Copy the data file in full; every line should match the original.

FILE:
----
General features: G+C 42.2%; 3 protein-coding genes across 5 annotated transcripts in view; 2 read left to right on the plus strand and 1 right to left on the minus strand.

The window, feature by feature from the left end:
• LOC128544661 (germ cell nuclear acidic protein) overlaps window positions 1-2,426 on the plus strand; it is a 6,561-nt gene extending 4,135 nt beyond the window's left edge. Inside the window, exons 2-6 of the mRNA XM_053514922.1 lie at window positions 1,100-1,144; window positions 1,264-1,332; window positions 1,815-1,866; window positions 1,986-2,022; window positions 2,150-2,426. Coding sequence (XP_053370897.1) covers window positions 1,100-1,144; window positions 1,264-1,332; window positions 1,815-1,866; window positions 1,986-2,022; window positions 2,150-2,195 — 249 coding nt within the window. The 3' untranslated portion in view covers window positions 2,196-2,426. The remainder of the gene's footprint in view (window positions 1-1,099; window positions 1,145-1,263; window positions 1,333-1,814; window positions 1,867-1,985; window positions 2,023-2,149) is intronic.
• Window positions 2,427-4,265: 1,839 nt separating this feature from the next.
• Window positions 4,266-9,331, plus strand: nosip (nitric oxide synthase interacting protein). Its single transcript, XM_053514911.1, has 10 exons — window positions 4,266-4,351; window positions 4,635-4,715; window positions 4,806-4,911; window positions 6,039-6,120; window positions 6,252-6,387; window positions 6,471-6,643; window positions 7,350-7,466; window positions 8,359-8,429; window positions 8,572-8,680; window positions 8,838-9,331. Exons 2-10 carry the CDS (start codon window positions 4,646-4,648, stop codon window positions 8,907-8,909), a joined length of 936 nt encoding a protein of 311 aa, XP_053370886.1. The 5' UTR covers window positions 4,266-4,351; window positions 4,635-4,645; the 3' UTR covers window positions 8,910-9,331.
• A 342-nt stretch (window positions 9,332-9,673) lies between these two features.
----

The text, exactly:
General features: G+C 42.2%; 3 protein-coding genes across 5 annotated transcripts in view; 2 read left to right on the plus strand and 1 right to left on the minus strand.

The window, feature by feature from the left end:
• LOC128544661 (germ cell nuclear acidic protein) overlaps window positions 1-2,426 on the plus strand; it is a 6,561-nt gene extending 4,135 nt beyond the window's left edge. Inside the window, exons 2-6 of the mRNA XM_053514922.1 lie at window positions 1,100-1,144; window positions 1,264-1,332; window positions 1,815-1,866; window positions 1,986-2,022; window positions 2,150-2,426. Coding sequence (XP_053370897.1) covers window positions 1,100-1,144; window positions 1,264-1,332; window positions 1,815-1,866; window positions 1,986-2,022; window positions 2,150-2,195 — 249 coding nt within the window. The 3' untranslated portion in view covers window positions 2,196-2,426. The remainder of the gene's footprint in view (window positions 1-1,099; window positions 1,145-1,263; window positions 1,333-1,814; window positions 1,867-1,985; window positions 2,023-2,149) is intronic.
• Window positions 2,427-4,265: 1,839 nt separating this feature from the next.
• Window positions 4,266-9,331, plus strand: nosip (nitric oxide synthase interacting protein). Its single transcript, XM_053514911.1, has 10 exons — window positions 4,266-4,351; window positions 4,635-4,715; window positions 4,806-4,911; window positions 6,039-6,120; window positions 6,252-6,387; window positions 6,471-6,643; window positions 7,350-7,466; window positions 8,359-8,429; window positions 8,572-8,680; window positions 8,838-9,331. Exons 2-10 carry the CDS (start codon window positions 4,646-4,648, stop codon window positions 8,907-8,909), a joined length of 936 nt encoding a protein of 311 aa, XP_053370886.1. The 5' UTR covers window positions 4,266-4,351; window positions 4,635-4,645; the 3' UTR covers window positions 8,910-9,331.
• A 342-nt stretch (window positions 9,332-9,673) lies between these two features.